Thursday, December 11, 2014

British cops used their position to get into sold-out gigs - but keep their jobs and won't be disciplined

Police officers who used their positions to get into 'sold-out' gigs have been allowed to keep their jobs - and will not be formally disciplined, it has emerged.

The four Greater Manchester Police licensing officers asked for 'favours' from venues in the city, such as access to tickets to music events they would not otherwise have been able to get.

Afterwards, the veteran officers, who worked in Manchester city centre, failed to declare what they had done on the force's gifts and hospitality register.

They have since been moved out of the unit and into other jobs after they were deemed to have broken the force's ethical code of conduct.

A two-month police professional standards investigation found they had not acted illegally - or that they required formal disciplining.

The officers were told on Friday that they were being moved from licensing into the division's response unit as a result of the findings. It is not known which music events and venues were involved.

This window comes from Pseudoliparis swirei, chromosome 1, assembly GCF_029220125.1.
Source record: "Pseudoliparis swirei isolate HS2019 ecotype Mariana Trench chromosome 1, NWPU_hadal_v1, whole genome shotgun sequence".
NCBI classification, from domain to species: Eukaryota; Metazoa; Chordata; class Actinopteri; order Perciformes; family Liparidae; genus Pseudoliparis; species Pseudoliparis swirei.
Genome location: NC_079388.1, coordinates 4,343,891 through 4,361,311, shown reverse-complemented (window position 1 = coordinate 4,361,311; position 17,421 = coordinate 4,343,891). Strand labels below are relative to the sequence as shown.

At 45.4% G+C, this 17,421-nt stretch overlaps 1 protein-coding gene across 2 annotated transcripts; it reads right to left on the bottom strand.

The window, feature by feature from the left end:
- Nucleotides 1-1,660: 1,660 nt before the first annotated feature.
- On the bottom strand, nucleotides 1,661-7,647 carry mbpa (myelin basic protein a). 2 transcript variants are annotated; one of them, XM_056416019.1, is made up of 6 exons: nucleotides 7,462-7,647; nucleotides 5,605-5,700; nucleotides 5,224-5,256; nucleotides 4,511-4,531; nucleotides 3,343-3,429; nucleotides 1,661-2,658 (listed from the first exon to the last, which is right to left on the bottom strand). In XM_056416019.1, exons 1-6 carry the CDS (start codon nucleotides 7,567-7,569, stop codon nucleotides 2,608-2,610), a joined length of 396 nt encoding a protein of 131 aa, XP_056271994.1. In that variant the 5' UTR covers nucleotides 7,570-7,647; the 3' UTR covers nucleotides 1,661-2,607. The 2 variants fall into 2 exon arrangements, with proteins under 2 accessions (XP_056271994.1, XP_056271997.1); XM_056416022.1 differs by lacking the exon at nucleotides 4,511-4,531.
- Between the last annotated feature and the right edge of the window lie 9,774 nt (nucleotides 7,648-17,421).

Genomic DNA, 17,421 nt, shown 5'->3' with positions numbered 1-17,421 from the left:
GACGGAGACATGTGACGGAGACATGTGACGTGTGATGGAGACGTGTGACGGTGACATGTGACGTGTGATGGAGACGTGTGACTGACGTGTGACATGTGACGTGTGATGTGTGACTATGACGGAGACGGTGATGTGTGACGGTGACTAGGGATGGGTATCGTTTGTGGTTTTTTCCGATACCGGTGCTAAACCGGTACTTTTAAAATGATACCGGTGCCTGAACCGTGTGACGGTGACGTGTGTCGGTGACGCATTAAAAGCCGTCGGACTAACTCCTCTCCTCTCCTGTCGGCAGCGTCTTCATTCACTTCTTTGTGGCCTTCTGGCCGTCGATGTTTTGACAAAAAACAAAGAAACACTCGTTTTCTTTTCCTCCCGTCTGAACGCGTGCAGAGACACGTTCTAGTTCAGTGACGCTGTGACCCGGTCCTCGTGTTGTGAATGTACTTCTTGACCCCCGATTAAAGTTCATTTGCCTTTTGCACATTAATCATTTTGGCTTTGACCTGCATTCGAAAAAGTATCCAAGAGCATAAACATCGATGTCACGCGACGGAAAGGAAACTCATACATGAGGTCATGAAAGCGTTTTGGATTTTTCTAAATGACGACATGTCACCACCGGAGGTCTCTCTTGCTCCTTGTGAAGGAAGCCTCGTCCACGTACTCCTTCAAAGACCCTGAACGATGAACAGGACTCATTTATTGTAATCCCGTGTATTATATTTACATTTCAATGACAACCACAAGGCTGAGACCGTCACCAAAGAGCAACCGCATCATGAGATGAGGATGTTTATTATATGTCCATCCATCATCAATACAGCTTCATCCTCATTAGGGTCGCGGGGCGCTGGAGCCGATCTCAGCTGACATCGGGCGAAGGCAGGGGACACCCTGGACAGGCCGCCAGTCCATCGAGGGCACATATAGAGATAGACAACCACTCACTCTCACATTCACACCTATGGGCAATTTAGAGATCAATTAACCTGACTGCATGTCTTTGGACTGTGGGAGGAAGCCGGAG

Nick Adderley, chief superintendent for Greater Manchester Police's northern division, said: 'We have high standards, including the code of ethics, and I'm saying I will not tolerate any officers or member of staff who breaches that code of ethics.'

It is understood the practice came to light as part of a separate investigation, which unexpectedly opened up an email trail suggesting officers had been seeking and accepting favours while not declaring them.

On more than one occasion an officer had called up a venue whose gig had sold out and used their position in licensing to get hold of a ticket - but then did not declare it through the official channels.

They had never obtained the tickets for free, however, and had always paid the full value.

It is unclear how long the practice had been going on but investigators who looked back over recent months found at least two cases per officer where a deal of that kind had been struck.

All the officers had been in their posts for a significant length of time. Nothing criminal was found to have taken place and the officers have not been formally suspended or disciplined.

Senior officers are expected to sit down with the city's Pub and Club Network later this week to discuss the matter.

The network's spokesman Phil Burke said: 'We don't know the full facts of this yet. 'But the officers concerned are well liked and well respected in the city's licensing trade and have always worked closely with us.'

Original report here

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